There's no "m" so I assume it's worse on a big screen.
Just give us a website and leave the zoom to us.
We're not stupid, we can use our fingertips.

Jun. 22 2012 09:25 PM
Mike Garrett from Adelaide, Australia

Only two living people, not one, had been there before him - as you say later in your article.

Apr. 13 2012 02:02 AM
John from Indiana

@Krlyman "What better shape to tolerate the extreme pressures than being flat"

Not correct. The best shape to withstand pressure is a sphere, which is why the pressure vessel (where the two human occupants stayed) held under the Trieste was spherical. But Krulwich's description of this as a "glass orb" is also incorrect. Glass could never take the pressure. It was a metal sphere with a single very thick plexiglas window.

A fish living at the bottom of the ocean does not experience the pressure anymore than we feel the 14 lbs/sq inch pressure living at the bottom of an "ocean" of gas called the atmosphere, since that pressure is both on the inside and outside of our bodies. It is only when a container needs to be kept at a different pressure than its surroundings that pressure matters. The upper portion of the Trieste, which contained the machinery and ballast for the dive, did not need to be kept at "sea level" pressure, so it did not matter that it wasn't spherical.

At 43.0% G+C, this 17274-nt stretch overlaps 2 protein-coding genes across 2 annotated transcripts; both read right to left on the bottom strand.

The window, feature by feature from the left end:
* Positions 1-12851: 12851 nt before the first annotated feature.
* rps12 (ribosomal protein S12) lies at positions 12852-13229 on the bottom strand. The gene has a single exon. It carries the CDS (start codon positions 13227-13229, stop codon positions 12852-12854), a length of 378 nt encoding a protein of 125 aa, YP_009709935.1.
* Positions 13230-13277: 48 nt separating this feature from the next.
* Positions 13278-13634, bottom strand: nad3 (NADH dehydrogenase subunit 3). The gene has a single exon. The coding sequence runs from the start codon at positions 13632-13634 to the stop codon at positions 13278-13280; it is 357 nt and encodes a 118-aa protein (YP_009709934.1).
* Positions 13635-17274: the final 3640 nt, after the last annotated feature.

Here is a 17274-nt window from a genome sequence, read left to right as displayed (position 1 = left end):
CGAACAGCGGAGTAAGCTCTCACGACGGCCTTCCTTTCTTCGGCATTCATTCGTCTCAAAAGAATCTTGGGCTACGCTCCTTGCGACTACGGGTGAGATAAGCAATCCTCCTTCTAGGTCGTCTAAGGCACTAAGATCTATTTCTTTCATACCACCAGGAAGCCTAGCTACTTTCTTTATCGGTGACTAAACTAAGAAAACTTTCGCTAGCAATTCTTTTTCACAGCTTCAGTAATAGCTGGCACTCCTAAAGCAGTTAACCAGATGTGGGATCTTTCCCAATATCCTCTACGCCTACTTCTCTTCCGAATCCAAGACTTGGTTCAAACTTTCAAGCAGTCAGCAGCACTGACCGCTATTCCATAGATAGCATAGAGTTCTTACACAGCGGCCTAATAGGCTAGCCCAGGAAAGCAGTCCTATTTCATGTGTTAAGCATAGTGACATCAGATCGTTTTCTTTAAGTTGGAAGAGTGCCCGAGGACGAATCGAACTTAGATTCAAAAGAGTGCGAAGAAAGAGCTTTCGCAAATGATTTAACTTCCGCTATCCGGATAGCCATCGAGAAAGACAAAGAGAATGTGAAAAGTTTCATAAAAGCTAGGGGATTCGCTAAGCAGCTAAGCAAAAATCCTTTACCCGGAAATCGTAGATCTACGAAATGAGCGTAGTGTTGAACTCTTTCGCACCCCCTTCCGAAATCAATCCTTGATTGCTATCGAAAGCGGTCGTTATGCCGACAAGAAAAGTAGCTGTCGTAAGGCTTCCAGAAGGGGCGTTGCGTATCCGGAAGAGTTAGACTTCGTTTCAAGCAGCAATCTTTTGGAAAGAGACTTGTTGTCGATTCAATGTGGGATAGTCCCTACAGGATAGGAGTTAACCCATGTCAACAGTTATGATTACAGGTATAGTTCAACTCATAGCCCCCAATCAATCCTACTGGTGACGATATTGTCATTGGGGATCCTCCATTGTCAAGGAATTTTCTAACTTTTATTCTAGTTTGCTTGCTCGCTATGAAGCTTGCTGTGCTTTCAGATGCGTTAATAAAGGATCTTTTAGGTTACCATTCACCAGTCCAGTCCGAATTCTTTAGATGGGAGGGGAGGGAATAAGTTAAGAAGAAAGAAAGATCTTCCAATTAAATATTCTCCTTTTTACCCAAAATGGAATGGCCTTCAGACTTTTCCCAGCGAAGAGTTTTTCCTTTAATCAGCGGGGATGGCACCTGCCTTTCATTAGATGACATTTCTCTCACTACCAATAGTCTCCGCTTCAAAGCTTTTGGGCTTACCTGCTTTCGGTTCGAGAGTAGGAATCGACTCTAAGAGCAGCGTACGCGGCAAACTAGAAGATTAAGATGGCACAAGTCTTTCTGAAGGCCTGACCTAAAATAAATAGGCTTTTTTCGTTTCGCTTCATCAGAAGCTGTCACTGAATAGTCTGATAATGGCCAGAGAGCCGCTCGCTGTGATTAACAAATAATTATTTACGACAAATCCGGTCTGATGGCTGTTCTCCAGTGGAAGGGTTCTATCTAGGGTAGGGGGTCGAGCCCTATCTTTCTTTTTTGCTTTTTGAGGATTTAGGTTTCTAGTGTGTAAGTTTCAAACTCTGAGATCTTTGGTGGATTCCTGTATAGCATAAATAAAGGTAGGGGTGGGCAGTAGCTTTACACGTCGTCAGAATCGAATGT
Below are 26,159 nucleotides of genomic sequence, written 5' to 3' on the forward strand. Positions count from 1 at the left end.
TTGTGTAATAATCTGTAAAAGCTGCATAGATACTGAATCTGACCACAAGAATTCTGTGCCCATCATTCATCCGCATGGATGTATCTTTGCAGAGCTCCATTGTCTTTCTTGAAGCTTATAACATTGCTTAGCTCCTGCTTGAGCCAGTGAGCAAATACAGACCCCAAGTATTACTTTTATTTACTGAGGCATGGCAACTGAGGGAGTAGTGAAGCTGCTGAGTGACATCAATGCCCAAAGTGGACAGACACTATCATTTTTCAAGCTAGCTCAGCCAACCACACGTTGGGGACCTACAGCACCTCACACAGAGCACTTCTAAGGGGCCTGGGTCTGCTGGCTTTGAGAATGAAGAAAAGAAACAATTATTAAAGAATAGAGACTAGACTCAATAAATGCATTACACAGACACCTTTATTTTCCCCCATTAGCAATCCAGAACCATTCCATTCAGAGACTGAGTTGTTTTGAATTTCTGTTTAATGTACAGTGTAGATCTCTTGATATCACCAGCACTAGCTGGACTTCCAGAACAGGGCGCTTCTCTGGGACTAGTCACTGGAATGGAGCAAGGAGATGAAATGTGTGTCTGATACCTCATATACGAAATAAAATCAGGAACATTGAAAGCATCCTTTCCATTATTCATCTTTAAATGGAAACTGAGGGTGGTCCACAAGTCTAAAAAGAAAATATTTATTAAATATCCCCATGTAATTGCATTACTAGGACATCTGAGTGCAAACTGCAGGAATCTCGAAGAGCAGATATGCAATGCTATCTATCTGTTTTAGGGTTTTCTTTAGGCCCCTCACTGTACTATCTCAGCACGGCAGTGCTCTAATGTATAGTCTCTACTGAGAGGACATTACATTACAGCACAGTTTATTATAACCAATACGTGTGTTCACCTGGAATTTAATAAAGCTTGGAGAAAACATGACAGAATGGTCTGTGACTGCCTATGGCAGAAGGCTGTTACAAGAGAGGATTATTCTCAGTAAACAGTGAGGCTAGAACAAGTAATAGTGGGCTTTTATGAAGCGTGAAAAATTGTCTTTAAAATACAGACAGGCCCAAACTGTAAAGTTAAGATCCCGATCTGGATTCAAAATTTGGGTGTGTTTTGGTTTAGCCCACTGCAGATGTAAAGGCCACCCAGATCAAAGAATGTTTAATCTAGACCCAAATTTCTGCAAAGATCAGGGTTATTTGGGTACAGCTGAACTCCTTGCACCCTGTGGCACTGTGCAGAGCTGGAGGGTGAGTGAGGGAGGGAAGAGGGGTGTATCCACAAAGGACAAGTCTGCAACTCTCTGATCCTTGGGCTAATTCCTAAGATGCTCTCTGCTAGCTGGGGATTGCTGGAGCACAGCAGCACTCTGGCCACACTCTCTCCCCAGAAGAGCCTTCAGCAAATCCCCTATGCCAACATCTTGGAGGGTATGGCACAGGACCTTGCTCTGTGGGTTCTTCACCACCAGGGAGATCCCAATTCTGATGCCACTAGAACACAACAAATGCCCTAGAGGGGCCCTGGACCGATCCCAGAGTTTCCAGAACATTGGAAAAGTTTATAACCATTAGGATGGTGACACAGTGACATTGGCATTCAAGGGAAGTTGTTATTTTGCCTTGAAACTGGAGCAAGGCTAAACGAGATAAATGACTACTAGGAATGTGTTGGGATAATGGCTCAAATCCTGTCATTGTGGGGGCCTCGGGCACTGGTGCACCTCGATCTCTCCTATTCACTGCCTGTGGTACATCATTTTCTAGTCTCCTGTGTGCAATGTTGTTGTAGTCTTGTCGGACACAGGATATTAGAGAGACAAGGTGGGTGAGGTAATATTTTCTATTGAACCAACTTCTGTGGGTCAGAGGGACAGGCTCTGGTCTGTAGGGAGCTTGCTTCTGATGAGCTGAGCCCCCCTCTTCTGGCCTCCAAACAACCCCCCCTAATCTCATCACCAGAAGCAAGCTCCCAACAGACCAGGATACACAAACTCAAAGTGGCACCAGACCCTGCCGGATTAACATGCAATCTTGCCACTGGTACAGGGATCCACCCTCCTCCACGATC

Apr. 02 2012 03:05 AM
Tit_Smitten from Columbus, OH

This is incredible! I had no idea that someone has achieved this feat. It's a shame it hasn't gained more publicity.

Mar. 27 2012 08:32 PM

What better shape to tolerate the extreme pressures than being flat. Why has this feat fallen to the side? The gain to the world is the same as it was traveling to the moon, it seems.

Mar. 25 2012 05:29 PM
Patrick from Venice, CA

Always love your writing and reporting. I'd love to read a follow-up on the scientist who hypothesized that the amount of heartbeats an animal has in its lifetime is consistent over different species. Every logic-minded person I share this story with calls it bunk.

Mar. 25 2012 11:12 AM
Bishwo Shrestha from Kathmandu

Is there no comment here because of the nature of the post.
What disappears when you say its name.

Mar. 23 2012 01:36 AM